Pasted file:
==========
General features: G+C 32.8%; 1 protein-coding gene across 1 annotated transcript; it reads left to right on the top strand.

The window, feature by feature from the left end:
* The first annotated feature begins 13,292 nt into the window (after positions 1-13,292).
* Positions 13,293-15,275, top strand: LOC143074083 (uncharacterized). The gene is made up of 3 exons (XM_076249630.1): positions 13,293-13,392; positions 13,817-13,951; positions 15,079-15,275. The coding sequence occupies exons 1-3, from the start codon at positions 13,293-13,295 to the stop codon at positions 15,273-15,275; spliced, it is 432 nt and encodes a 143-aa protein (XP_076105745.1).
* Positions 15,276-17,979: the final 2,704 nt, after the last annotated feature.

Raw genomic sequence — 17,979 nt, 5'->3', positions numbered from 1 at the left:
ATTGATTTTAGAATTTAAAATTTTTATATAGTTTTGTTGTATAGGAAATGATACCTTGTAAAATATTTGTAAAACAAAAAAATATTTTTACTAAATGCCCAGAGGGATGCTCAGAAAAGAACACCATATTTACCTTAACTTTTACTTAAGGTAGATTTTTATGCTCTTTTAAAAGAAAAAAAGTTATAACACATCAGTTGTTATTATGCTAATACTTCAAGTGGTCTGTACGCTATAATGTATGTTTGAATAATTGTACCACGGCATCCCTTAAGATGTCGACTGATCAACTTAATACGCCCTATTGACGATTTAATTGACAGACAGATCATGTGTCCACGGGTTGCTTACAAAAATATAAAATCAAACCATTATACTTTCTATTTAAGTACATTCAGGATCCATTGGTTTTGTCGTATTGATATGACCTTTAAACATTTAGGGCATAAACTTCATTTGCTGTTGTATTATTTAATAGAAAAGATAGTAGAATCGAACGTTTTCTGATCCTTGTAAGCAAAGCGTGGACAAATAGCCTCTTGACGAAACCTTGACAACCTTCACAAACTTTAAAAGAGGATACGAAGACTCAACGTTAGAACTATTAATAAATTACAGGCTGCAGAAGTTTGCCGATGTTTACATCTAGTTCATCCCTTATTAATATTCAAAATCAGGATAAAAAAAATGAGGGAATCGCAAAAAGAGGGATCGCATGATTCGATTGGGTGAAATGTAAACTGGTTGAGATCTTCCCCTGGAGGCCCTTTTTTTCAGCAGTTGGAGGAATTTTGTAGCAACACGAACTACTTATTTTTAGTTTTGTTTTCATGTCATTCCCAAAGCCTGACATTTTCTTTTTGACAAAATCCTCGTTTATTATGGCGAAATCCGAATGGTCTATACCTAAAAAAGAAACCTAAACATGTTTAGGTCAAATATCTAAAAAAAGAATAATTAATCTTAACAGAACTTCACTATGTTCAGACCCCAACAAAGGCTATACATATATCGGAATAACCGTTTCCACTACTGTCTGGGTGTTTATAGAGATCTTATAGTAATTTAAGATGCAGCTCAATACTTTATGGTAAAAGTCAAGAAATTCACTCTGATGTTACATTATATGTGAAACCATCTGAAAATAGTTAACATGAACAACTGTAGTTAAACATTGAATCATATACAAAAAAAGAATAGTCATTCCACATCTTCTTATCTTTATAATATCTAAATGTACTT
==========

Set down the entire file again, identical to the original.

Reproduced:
General features: G+C 32.8%; 1 protein-coding gene across 1 annotated transcript; it reads left to right on the top strand.

The window, feature by feature from the left end:
* The first annotated feature begins 13,292 nt into the window (after positions 1-13,292).
* Positions 13,293-15,275, top strand: LOC143074083 (uncharacterized). The gene is made up of 3 exons (XM_076249630.1): positions 13,293-13,392; positions 13,817-13,951; positions 15,079-15,275. The coding sequence occupies exons 1-3, from the start codon at positions 13,293-13,295 to the stop codon at positions 15,273-15,275; spliced, it is 432 nt and encodes a 143-aa protein (XP_076105745.1).
* Positions 15,276-17,979: the final 2,704 nt, after the last annotated feature.

Raw genomic sequence — 17,979 nt, 5'->3', positions numbered from 1 at the left:
ATTGATTTTAGAATTTAAAATTTTTATATAGTTTTGTTGTATAGGAAATGATACCTTGTAAAATATTTGTAAAACAAAAAAATATTTTTACTAAATGCCCAGAGGGATGCTCAGAAAAGAACACCATATTTACCTTAACTTTTACTTAAGGTAGATTTTTATGCTCTTTTAAAAGAAAAAAAGTTATAACACATCAGTTGTTATTATGCTAATACTTCAAGTGGTCTGTACGCTATAATGTATGTTTGAATAATTGTACCACGGCATCCCTTAAGATGTCGACTGATCAACTTAATACGCCCTATTGACGATTTAATTGACAGACAGATCATGTGTCCACGGGTTGCTTACAAAAATATAAAATCAAACCATTATACTTTCTATTTAAGTACATTCAGGATCCATTGGTTTTGTCGTATTGATATGACCTTTAAACATTTAGGGCATAAACTTCATTTGCTGTTGTATTATTTAATAGAAAAGATAGTAGAATCGAACGTTTTCTGATCCTTGTAAGCAAAGCGTGGACAAATAGCCTCTTGACGAAACCTTGACAACCTTCACAAACTTTAAAAGAGGATACGAAGACTCAACGTTAGAACTATTAATAAATTACAGGCTGCAGAAGTTTGCCGATGTTTACATCTAGTTCATCCCTTATTAATATTCAAAATCAGGATAAAAAAAATGAGGGAATCGCAAAAAGAGGGATCGCATGATTCGATTGGGTGAAATGTAAACTGGTTGAGATCTTCCCCTGGAGGCCCTTTTTTTCAGCAGTTGGAGGAATTTTGTAGCAACACGAACTACTTATTTTTAGTTTTGTTTTCATGTCATTCCCAAAGCCTGACATTTTCTTTTTGACAAAATCCTCGTTTATTATGGCGAAATCCGAATGGTCTATACCTAAAAAAGAAACCTAAACATGTTTAGGTCAAATATCTAAAAAAAGAATAATTAATCTTAACAGAACTTCACTATGTTCAGACCCCAACAAAGGCTATACATATATCGGAATAACCGTTTCCACTACTGTCTGGGTGTTTATAGAGATCTTATAGTAATTTAAGATGCAGCTCAATACTTTATGGTAAAAGTCAAGAAATTCACTCTGATGTTACATTATATGTGAAACCATCTGAAAATAGTTAACATGAACAACTGTAGTTAAACATTGAATCATATACAAAAAAAGAATAGTCATTCCACATCTTCTTATCTTTATAATATCTAAATGTACTT